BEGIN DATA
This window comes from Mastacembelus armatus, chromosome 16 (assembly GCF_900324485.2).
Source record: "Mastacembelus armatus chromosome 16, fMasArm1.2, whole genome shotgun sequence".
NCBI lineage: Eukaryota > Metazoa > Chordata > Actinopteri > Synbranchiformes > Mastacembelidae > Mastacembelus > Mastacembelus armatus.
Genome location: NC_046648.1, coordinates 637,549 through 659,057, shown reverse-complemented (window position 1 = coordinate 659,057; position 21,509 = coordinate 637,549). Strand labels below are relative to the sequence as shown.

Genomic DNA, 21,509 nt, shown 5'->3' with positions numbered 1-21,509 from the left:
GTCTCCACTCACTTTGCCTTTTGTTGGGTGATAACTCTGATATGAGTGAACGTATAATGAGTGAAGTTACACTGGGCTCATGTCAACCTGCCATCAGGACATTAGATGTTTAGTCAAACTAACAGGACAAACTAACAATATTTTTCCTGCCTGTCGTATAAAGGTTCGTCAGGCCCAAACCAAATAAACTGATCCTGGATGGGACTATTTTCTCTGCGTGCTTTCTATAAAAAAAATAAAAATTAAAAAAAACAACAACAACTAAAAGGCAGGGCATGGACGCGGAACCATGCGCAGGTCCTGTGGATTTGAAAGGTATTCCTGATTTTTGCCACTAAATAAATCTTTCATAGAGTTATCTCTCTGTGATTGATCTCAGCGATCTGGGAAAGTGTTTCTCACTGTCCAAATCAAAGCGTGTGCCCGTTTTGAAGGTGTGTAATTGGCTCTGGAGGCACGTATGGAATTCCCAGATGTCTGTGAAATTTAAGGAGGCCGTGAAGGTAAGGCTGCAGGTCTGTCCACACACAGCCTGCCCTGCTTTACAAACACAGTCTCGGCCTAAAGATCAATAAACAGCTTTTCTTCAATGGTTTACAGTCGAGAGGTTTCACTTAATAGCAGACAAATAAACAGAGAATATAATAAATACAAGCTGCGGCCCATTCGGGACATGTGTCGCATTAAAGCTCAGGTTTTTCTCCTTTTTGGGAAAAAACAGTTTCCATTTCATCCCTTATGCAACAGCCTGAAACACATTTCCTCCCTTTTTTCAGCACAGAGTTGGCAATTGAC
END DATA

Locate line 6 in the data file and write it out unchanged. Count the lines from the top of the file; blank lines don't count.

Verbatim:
GTCTCCACTCACTTTGCCTTTTGTTGGGTGATAACTCTGATATGAGTGAACGTATAATGAGTGAAGTTACACTGGGCTCATGTCAACCTGCCATCAGGACATTAGATGTTTAGTCAAACTAACAGGACAAACTAACAATATTTTTCCTGCCTGTCGTATAAAGGTTCGTCAGGCCCAAACCAAATAAACTGATCCTGGATGGGACTATTTTCTCTGCGTGCTTTCTATAAAAAAAATAAAAATTAAAAAAAACAACAACAACTAAAAGGCAGGGCATGGACGCGGAACCATGCGCAGGTCCTGTGGATTTGAAAGGTATTCCTGATTTTTGCCACTAAATAAATCTTTCATAGAGTTATCTCTCTGTGATTGATCTCAGCGATCTGGGAAAGTGTTTCTCACTGTCCAAATCAAAGCGTGTGCCCGTTTTGAAGGTGTGTAATTGGCTCTGGAGGCACGTATGGAATTCCCAGATGTCTGTGAAATTTAAGGAGGCCGTGAAGGTAAGGCTGCAGGTCTGTCCACACACAGCCTGCCCTGCTTTACAAACACAGTCTCGGCCTAAAGATCAATAAACAGCTTTTCTTCAATGGTTTACAGTCGAGAGGTTTCACTTAATAGCAGACAAATAAACAGAGAATATAATAAATACAAGCTGCGGCCCATTCGGGACATGTGTCGCATTAAAGCTCAGGTTTTTCTCCTTTTTGGGAAAAAACAGTTTCCATTTCATCCCTTATGCAACAGCCTGAAACACATTTCCTCCCTTTTTTCAGCACAGAGTTGGCAATTGAC